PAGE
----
Tag Archives: natural

Great Lakes Biomimicry

7 May

Here is an article I wrote for The Observer at Case Western Reserve University.

BIOMIMICRY: Ancient Lessons for the Future
by Kayla Wiinitam’ikwe-DeVault

            With talk of global warming and Earth’s nearing carrying capacity lingering behind every political issue, it’s no wonder that scientific and industrial leaders are focusing ever harder on sustainable practices.  But cleaning up our act isn’t always the solution; in fact, as author Janine M. Benyus argues in her book Biomimicry: Innovation Inspired by Nature, the real problem lies within not what we’re doing but how we’re doing it.

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Wes Jackson, a biomimic interviewed by Benyus who works on developing sustainable farming at the Land Institute in Kansas.  Photo from Richard Harris (http://www.npr.org).

          “The real survivors are the Earth inhabitants that have lived millions of years without consuming their ecological capital,” argues Benyus in the first chapter of her book.  “We come not to learn about nature so that we might circumvent or control her, but to learn from nature, so that we might fit in.”  Benyus’s excellent piece develops a strong argument for how humanity is aggressively destroying the natural balance of the planet, ignoring the sustainable lessons Earth showcases daily.  One of Benyus’s many examples is green energy development.  While we’ve been expending considerable time and money researching how to produce expensive photovoltaic cells, our complex photovoltaics are merely a less efficient reinvention of what nature has already perfected.  Benyus argues that our expenditures would be better spent if we dismissed our 20%-efficient reinvention of the wheel and instead studied the biochemical processes of chloroplast cells in plants, which operate at a 95% efficiency rate within a smooth niche in the global ecosystem.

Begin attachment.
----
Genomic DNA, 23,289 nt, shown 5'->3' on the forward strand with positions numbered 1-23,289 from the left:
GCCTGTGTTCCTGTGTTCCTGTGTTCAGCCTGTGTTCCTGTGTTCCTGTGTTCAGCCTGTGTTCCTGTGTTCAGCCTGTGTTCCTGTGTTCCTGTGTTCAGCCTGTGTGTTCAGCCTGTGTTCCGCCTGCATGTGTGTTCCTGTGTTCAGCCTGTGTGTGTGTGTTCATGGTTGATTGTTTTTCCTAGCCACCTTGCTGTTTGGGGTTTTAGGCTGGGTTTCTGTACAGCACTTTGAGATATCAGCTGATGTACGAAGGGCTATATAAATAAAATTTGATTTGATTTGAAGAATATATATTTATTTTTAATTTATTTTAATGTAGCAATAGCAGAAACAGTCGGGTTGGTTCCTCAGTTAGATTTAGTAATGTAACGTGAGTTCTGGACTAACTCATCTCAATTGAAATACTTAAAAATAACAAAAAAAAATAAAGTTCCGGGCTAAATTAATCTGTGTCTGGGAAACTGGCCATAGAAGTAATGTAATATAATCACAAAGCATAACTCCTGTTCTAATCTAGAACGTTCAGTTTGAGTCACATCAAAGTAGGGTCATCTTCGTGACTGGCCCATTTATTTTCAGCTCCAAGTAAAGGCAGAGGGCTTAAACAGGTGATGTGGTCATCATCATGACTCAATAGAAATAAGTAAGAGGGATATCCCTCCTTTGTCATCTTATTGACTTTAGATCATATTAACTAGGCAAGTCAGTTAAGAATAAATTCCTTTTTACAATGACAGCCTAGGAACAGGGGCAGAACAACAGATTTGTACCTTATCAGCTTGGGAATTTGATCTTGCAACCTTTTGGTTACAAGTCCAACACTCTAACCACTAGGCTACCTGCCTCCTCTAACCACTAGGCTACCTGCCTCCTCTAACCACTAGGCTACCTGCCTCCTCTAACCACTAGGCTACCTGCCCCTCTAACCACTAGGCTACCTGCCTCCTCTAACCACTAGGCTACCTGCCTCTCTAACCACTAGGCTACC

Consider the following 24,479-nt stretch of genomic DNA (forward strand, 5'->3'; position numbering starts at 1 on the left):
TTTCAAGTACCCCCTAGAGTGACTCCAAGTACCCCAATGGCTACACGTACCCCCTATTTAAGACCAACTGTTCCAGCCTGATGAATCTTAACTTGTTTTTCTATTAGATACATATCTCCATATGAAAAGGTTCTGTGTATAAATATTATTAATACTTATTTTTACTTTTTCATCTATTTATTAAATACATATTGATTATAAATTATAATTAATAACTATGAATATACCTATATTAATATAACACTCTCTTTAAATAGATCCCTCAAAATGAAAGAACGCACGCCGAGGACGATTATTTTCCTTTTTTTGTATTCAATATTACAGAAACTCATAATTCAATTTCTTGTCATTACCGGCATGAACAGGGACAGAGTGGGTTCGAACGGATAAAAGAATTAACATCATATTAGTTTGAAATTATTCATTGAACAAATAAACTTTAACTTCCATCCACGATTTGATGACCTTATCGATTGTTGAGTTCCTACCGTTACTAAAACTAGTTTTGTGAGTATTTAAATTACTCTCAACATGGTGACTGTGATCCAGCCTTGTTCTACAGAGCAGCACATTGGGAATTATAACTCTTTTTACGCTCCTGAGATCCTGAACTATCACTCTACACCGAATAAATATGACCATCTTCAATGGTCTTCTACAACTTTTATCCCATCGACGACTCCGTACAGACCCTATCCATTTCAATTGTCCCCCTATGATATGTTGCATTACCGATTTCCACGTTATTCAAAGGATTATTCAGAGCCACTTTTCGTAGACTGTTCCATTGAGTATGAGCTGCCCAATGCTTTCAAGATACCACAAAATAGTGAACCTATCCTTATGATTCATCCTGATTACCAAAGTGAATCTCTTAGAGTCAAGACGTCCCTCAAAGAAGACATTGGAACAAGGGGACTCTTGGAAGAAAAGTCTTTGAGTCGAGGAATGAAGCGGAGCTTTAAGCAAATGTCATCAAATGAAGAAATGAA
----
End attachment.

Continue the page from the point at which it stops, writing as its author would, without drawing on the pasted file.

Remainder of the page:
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Janine Benyus delivering a speech on biomimicry.  Photo by Mychelle Daniau (AFP).

           Modeling after nature’s intricacy is the study that has been dubbed “biomimicry” and its horizons are rapidly expanding.  Biomimicry delves far beyond studying photosynthesis; even farmers are beginning to turn to biomimicry to solve erosion and crop resistance problems while industries are seeking nature’s “patents” to mimic spider silk or abalone shell, materials strong enough to develop bulletproof vests and nearly invincible tanks for the armed forces.  In this “Green Revolution”, researchers long to steer clear of petrochemicals and are turning to biomimicry to develop more sustainable materials.  For example, understanding how mollusks build the bysuss that glue them inseparably yet flexibly to rocks may provide us with biodegradable solutions to sealants and adhesives of various applications.

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The spinning process spiders use to generate high-strength silk fascinates researchers who are working to replicate it.  Photo by Glen Peters (www.asknature.org).

          “Nature has been solving problems and innovating solutions for over 3.8 billion years,” says Don Knechtges, the Managing Director of Great Lakes Innovation and Development Enterprise and leader of various other entrepreneurial organizations.   “By emulating nature, companies can tap into a tremendous pool of knowledge that they can use to enhance their bottom line with sustainable profits.”  It’s now job of Knechtges and other biomimic converts to spread the word about how this new scientific approach might redefine our region and our planet.

How You Can Get Involved
          Northeast Ohio is currently a hotbed for biomimicry thanks to Holly Harlan of Entrepreneurs for Sustainability.  Harlan recognized the potential biomimicry has as a sustainable tool for growing the economy in Northeast Ohio.  With Benyus’s assistance and additional assets from local universities, museums, parks, etc., biomimicry has begun to boom in the region over the last decade.  Great Lakes Biomimicry, a startup organization located downtown, is actively advocating biomimicry in industry and university research.  Thanks to the dedication of these local entrepreneurs, the University of Akron, in partnership with the Cleveland Institute of Art, currently holds the first and only PhD program in Biomimicry.  In addition, the program is accompanied by a fellowship program to push students straight into industrial applications.
Getting industrial companies in Cleveland involved in biomimcry is a key first step to cleaning the city up sustainably.  But it’s more than just nature that is benefiting.  As Knechtges points out, by being an industry sponsor of a Fellow in the PhD program, companies are making history and bringing “passionate young talent from around the world” to Northeast Ohio to develop unique and sustainable solutions in their fields.  These solutions not only allow companies to move away from petrochemicals and inefficient practices, but they garner the respect of environment-conscious consumers.